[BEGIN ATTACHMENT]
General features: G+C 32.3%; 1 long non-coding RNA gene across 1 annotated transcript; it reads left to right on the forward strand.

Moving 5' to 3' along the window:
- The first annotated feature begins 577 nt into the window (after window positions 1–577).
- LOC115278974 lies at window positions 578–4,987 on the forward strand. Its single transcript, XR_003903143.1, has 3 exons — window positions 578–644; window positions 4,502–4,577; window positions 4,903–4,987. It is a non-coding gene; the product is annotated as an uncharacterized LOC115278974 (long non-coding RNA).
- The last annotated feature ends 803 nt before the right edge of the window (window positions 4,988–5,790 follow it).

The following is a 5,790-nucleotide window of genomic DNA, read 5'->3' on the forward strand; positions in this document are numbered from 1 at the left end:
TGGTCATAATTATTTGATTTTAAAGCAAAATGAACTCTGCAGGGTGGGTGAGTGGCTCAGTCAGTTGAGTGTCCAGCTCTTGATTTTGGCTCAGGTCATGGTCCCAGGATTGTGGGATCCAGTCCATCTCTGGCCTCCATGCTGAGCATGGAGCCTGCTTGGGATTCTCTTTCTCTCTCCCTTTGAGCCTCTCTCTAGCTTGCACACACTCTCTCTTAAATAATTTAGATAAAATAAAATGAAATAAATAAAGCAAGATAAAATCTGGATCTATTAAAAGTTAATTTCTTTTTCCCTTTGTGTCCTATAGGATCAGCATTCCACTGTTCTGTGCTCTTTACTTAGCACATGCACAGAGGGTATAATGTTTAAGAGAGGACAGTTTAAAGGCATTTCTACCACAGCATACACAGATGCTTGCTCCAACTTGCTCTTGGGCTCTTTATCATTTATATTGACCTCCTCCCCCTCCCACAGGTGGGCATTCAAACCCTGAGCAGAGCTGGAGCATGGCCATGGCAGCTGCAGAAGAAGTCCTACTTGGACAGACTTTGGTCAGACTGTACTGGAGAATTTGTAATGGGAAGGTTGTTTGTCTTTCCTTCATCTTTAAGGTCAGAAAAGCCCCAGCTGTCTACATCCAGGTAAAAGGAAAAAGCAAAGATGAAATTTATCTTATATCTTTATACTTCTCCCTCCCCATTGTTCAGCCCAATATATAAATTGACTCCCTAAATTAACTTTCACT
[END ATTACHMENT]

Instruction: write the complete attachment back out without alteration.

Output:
General features: G+C 32.3%; 1 long non-coding RNA gene across 1 annotated transcript; it reads left to right on the forward strand.

Moving 5' to 3' along the window:
- The first annotated feature begins 577 nt into the window (after window positions 1–577).
- LOC115278974 lies at window positions 578–4,987 on the forward strand. Its single transcript, XR_003903143.1, has 3 exons — window positions 578–644; window positions 4,502–4,577; window positions 4,903–4,987. It is a non-coding gene; the product is annotated as an uncharacterized LOC115278974 (long non-coding RNA).
- The last annotated feature ends 803 nt before the right edge of the window (window positions 4,988–5,790 follow it).

The following is a 5,790-nucleotide window of genomic DNA, read 5'->3' on the forward strand; positions in this document are numbered from 1 at the left end:
TGGTCATAATTATTTGATTTTAAAGCAAAATGAACTCTGCAGGGTGGGTGAGTGGCTCAGTCAGTTGAGTGTCCAGCTCTTGATTTTGGCTCAGGTCATGGTCCCAGGATTGTGGGATCCAGTCCATCTCTGGCCTCCATGCTGAGCATGGAGCCTGCTTGGGATTCTCTTTCTCTCTCCCTTTGAGCCTCTCTCTAGCTTGCACACACTCTCTCTTAAATAATTTAGATAAAATAAAATGAAATAAATAAAGCAAGATAAAATCTGGATCTATTAAAAGTTAATTTCTTTTTCCCTTTGTGTCCTATAGGATCAGCATTCCACTGTTCTGTGCTCTTTACTTAGCACATGCACAGAGGGTATAATGTTTAAGAGAGGACAGTTTAAAGGCATTTCTACCACAGCATACACAGATGCTTGCTCCAACTTGCTCTTGGGCTCTTTATCATTTATATTGACCTCCTCCCCCTCCCACAGGTGGGCATTCAAACCCTGAGCAGAGCTGGAGCATGGCCATGGCAGCTGCAGAAGAAGTCCTACTTGGACAGACTTTGGTCAGACTGTACTGGAGAATTTGTAATGGGAAGGTTGTTTGTCTTTCCTTCATCTTTAAGGTCAGAAAAGCCCCAGCTGTCTACATCCAGGTAAAAGGAAAAAGCAAAGATGAAATTTATCTTATATCTTTATACTTCTCCCTCCCCATTGTTCAGCCCAATATATAAATTGACTCCCTAAATTAACTTTCACT